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Discovery & Development Drug Discovery, Small Molecules

The Good, The Bad, and The Side Effects

Using simulations, researchers believe they can reduce the side effects of G protein-coupled receptor-targeting (GPCR-targeting) drugs (1). The aim is to design new drugs that alter the shape of these receptors in ways that activate beneficial signaling pathways but inhibit harmful signaling pathways. 

“GPCRs represent the largest class of drug targets. In a phenomenon known as biased signaling, different drug molecules that bind to the same GPCR trigger distinct intracellular signaling pathways,” says Carl-Mikael Suomivuori, a postdoctoral research fellow at Stanford University. “A drug can, therefore, bind to a GPCR and activate signaling pathways with beneficial effects for the patient while avoiding pathways that cause harmful side effects.”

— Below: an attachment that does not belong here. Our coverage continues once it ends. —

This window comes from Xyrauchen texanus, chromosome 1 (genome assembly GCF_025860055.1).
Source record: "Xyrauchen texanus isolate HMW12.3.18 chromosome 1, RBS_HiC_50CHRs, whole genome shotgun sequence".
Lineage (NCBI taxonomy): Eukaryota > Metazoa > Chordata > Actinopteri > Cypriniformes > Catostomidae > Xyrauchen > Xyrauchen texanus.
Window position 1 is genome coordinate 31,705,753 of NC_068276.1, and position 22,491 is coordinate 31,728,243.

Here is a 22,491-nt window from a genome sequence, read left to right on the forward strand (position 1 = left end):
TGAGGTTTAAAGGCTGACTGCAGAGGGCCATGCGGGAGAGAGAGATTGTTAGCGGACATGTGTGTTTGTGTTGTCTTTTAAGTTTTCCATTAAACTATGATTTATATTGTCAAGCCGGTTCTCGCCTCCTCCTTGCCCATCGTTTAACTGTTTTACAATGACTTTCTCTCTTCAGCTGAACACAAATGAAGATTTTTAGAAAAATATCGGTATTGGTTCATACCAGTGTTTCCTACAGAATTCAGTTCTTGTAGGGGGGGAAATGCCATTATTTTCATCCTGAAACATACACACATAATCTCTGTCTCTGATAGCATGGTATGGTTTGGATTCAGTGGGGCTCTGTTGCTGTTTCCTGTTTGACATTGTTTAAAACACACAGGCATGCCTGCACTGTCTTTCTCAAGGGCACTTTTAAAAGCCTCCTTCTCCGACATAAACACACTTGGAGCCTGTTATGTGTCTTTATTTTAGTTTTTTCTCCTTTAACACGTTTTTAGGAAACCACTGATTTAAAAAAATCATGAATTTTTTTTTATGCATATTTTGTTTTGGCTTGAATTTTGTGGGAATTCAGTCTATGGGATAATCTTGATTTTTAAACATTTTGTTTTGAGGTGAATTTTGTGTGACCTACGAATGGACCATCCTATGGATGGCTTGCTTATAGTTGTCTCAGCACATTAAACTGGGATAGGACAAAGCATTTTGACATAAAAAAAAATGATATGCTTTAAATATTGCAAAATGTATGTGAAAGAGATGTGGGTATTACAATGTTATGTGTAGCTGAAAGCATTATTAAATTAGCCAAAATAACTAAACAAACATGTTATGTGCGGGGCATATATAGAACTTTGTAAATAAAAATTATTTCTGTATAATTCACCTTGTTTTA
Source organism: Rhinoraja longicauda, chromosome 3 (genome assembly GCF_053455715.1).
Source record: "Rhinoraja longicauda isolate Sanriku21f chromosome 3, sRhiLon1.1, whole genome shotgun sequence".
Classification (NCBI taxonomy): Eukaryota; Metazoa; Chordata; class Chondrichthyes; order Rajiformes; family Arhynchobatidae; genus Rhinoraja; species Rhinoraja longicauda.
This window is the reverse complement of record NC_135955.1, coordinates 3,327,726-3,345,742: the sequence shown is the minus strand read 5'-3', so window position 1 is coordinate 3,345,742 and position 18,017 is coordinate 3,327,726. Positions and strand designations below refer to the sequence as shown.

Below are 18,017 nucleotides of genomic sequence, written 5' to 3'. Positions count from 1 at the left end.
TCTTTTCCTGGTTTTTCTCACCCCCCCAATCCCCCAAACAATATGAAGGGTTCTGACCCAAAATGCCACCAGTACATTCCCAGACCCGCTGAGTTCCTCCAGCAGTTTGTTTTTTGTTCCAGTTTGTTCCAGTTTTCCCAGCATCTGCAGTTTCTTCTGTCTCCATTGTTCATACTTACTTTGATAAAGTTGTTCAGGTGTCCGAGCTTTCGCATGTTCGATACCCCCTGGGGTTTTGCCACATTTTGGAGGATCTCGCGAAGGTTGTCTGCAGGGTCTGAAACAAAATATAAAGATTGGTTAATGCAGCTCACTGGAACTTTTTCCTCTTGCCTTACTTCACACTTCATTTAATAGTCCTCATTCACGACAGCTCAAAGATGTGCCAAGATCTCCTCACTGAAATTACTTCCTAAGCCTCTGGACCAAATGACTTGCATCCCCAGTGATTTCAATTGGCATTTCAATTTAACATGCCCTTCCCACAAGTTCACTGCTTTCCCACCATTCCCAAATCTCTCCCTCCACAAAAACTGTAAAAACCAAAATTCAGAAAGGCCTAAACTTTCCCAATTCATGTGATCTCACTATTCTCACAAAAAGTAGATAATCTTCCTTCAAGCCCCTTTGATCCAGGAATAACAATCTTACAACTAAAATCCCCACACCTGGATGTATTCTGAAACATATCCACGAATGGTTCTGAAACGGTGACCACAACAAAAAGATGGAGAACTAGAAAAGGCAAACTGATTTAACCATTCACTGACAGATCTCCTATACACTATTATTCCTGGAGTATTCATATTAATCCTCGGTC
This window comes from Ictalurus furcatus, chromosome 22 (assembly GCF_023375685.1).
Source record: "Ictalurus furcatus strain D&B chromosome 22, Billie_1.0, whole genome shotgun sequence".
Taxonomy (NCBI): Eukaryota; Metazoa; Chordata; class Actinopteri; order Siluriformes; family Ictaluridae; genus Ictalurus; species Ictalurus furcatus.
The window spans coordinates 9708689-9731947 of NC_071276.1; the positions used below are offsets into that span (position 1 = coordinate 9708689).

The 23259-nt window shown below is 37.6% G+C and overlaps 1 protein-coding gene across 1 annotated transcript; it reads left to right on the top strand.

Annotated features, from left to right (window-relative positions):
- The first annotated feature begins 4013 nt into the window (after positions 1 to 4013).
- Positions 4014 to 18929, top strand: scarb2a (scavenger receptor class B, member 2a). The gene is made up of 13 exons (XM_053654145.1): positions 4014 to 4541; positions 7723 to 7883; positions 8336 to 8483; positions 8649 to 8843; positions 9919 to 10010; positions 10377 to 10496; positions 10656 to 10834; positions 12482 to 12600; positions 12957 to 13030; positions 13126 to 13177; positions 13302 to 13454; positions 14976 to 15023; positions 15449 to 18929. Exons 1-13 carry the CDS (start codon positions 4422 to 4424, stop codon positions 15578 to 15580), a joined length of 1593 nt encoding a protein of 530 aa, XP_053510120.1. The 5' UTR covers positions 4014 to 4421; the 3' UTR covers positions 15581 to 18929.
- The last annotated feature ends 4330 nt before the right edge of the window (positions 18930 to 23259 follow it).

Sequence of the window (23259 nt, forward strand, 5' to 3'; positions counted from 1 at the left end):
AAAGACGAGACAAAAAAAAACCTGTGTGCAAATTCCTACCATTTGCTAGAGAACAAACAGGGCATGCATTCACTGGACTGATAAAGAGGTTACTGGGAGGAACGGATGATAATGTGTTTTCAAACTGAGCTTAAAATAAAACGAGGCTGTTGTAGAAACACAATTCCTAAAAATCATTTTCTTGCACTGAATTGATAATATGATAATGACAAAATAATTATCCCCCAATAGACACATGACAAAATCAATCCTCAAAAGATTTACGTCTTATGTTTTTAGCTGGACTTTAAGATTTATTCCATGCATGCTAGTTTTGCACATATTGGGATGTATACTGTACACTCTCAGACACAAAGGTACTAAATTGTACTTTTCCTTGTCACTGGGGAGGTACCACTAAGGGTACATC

Investigating how this dual action could be exploited, Suomivuori and his colleagues ran molecular simulations of the angiotensin II type 1 receptor, a typical GPCR and a cardiovascular drug target. Their simulations revealed that, when bound to different drug molecules, the receptor adopted distinct conformations that made it more likely to interact with certain intracellular signaling proteins over others.

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About the Author

Maryam Mahdi

Associate Editor

After finishing my degree, I envisioned a career in science communications. However, life took an unexpected turn and I ended up teaching abroad. Though the experience was amazing and I learned a great deal from it, I jumped at the opportunity to work for Texere. I'm excited to see where this new journey takes me!

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